People often grow more spiritual as they move through later life, and especially for men, that growth can be halting, timid, and incomplete.
People enter Twelve-Step programs to rid themselves of addictions, and central to the method is acknowledgement of a “higher power,” which may be God for the religious, but may be something else, something people choose or define for themselves.
If people are asked to explain or identify their understanding of God, or their ideas about higher powers, their answers are often unclear. Not too many years ago, after retirement, I happened onto the Catholic catechism, published in English in 1994, and discovered that it presents a clear and concise definition of God. Further, the definition helps a person see the mystery as well as the potential of God, and the definition need not be linked to Catholicism.
In the catechism, paragraphs 212 through 221, God has three elements: God is everlasting—transcendent in space and time; God is truth; God is love.
Transcendence is at once simple and complex. It is simple in that a person can think of any events and say, “God existed before that, or God will exist after that.” Similarly, like the atmosphere, God exists here and there, simultaneously. Transcendence is complex in that the scientific and philosophic notions of time and space extend into worlds most people are unfamiliar with.
“God is Truth itself,” says the catechism (¶ 215). There is no falseness, and where we find falseness, that is not of God. Most of us find truth appealing. We want to hear truth, speak truth, and live truly. If God is truth, then it’s easy to envision abandoning oneself in Truth, or God.
A good way to look for God is to look for truth. In Christianity, of course, Christ spoke and lived truly. And He is given to us as the son of God, the embodiment of God in man.
God is also love, and anyone who resides in love is with God. Love is God’s reason for revealing himself to us, and that love is like a father’s for his son.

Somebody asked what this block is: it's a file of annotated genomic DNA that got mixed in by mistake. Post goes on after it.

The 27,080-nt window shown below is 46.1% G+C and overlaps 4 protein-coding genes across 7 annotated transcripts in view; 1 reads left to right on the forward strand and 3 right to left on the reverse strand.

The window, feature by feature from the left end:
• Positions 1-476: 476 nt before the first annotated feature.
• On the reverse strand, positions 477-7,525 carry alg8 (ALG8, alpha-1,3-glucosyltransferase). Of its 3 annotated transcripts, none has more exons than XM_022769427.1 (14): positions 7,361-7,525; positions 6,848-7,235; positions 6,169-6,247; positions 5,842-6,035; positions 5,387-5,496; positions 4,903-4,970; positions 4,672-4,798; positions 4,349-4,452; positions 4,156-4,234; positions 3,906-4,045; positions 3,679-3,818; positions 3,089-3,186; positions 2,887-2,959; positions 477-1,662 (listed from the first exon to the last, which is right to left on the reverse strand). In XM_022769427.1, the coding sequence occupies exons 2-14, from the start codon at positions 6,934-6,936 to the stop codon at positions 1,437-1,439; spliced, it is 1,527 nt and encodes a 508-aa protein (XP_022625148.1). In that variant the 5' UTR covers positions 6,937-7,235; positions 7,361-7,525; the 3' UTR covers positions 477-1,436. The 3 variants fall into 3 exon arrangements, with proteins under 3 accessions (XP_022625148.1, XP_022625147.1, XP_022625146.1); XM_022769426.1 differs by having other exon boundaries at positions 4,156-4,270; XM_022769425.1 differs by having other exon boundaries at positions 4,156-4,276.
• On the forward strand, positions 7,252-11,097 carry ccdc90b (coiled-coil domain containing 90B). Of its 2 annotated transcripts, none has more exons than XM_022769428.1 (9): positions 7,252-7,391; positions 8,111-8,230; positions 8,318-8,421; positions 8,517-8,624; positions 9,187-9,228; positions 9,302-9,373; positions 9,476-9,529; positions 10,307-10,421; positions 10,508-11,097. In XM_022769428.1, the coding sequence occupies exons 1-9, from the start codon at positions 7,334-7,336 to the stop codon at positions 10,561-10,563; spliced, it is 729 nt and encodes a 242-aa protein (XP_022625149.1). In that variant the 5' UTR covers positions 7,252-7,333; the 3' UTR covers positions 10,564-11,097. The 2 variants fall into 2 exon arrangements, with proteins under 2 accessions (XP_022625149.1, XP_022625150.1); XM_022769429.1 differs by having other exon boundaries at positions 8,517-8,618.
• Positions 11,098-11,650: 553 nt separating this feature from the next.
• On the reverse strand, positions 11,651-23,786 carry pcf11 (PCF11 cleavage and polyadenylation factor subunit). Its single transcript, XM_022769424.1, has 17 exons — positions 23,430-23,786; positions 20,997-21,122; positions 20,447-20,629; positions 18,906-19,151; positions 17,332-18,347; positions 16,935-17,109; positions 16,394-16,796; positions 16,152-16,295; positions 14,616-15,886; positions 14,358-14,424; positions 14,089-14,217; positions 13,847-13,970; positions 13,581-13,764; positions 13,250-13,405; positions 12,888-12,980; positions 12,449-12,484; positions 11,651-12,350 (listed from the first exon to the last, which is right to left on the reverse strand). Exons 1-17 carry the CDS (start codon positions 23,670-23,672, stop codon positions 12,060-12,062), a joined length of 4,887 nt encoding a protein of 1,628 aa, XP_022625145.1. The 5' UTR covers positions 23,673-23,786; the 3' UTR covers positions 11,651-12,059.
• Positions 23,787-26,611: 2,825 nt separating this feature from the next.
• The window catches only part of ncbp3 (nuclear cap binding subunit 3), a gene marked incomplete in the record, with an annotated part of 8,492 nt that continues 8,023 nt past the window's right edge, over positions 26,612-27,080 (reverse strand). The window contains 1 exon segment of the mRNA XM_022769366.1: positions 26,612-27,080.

Again, a good way to look for God is to look for love, for we know that if something is unloving, then it is not of God. Neglect, abuse, exploitation are not of God, but kindness, compassion, and hospitality are.
With this definition of God, coupled to the idea of incarnation in Jesus, we have a perfect vehicle for redemption—an everlasting purity of truth and love in a human, and if in one human, why not in many?
In Today’s World
Where do we find the plainest manifestations of truth and love? I believe in people. That is, we find God in other people to the extent they show us truth and love, and we are God to others in the same way.
Truth and love conjoined in one definition create a rich tension and balance that give both guidance and mystery to ordinary situations. Love is often soft, infinitely flexible, and devouring. Truth is firmer, more detached, and less emotional.
Is love real when it enables dishonesty, as sometimes happens with addictions? Is truth merely spiteful when it offers harsh limits without compassion?
When dealing with problems presented by friends, family, or coworkers, it is not always easy to see the best mixture of truth and love. A religious tradition offers resources to help.
In Christianity, there is the Bible, centuries of theological writing, rich instances of art and music, and the living traditions of the existing church. Perhaps most important, there are people who share foundational beliefs and who can help craft resolutions to particular problems.
But Christianity isn’t the only useful tradition. If a reader were to study Buddhism, for example, he would soon encounter truth and love as dominant themes, expressed perhaps in somewhat different language, yet offering guidance on life’s path.
So older people ponder and search, often focusing on their friends and family, as they look for God’s saving power, which is the power of truth and love in ourselves and others.